It was just last week that the U.S. Justice Department declared an end to its long fight against Switzerland’s secretive banking sector.
“I’d like to thank the Swiss government for their cooperation,” U.S. Attorney General Loretta Lynch said. In a statement, she announced that the last of the big Swiss banks had paid its penance to the United States.
The final target was Hyposwiss Privatbank, a financial firm that has since fallen into bankruptcy, which agreed to pay a fine of $49.76 million. It was one of 80 banks that were caught up in the net and eventually settled under a voluntary disclosure program. U.S. authorities pulled in a total of $1.3 billion (€1.2 billion) in penalties through their aggressive crackdown, as the United States demanded Switzerland’s help to go after the accounts of tax evaders.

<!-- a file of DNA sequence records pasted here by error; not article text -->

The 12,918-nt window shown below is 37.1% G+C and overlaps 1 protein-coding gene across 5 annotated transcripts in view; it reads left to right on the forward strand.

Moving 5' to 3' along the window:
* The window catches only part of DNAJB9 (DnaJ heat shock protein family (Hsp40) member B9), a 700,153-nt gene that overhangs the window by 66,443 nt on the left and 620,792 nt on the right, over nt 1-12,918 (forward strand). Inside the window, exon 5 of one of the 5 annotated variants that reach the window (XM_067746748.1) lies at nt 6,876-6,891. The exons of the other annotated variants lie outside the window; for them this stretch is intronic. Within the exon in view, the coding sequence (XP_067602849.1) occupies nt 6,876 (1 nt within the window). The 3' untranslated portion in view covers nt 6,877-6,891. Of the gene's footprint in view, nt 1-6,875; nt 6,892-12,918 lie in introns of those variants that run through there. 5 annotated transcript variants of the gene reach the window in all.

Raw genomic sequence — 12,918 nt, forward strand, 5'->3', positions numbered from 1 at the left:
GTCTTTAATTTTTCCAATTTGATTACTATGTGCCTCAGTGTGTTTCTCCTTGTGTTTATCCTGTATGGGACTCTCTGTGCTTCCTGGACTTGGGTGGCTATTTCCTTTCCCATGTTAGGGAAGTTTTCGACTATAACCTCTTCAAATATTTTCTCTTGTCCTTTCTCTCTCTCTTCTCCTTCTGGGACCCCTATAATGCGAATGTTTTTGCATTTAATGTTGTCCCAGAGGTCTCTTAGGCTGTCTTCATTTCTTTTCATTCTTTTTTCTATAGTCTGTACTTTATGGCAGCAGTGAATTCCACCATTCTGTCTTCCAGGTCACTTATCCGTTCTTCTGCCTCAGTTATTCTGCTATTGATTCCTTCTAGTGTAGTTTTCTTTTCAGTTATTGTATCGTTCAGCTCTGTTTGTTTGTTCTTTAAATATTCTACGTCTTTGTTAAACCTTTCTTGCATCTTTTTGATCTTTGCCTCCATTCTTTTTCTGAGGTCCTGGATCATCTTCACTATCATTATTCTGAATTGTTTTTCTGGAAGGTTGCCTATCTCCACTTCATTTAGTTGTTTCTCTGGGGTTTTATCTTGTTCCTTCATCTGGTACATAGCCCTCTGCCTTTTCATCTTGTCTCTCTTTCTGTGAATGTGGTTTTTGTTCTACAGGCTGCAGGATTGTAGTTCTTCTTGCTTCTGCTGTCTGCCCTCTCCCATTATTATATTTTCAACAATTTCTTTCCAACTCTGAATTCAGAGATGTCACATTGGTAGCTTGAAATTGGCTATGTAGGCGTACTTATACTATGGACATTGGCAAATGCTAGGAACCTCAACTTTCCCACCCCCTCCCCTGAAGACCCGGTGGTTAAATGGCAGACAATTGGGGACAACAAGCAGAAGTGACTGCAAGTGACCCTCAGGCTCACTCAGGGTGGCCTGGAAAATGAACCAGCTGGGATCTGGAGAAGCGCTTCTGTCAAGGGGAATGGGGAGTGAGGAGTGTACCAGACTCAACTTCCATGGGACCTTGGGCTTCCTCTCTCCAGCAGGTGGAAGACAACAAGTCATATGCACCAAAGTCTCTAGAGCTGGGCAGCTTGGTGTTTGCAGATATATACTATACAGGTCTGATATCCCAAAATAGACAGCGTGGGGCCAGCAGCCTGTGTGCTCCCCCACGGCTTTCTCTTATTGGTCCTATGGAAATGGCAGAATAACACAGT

The U.S. Justice Department may have finished its operations against the big Swiss banks, but the hunt for smaller fish complicit in tax avoidance goes on in other countries, including Germany.
The state prosecutor in the German state of North Rhine-Westphalia is now going after dozens of banks suspected of complicity in tax avoidance.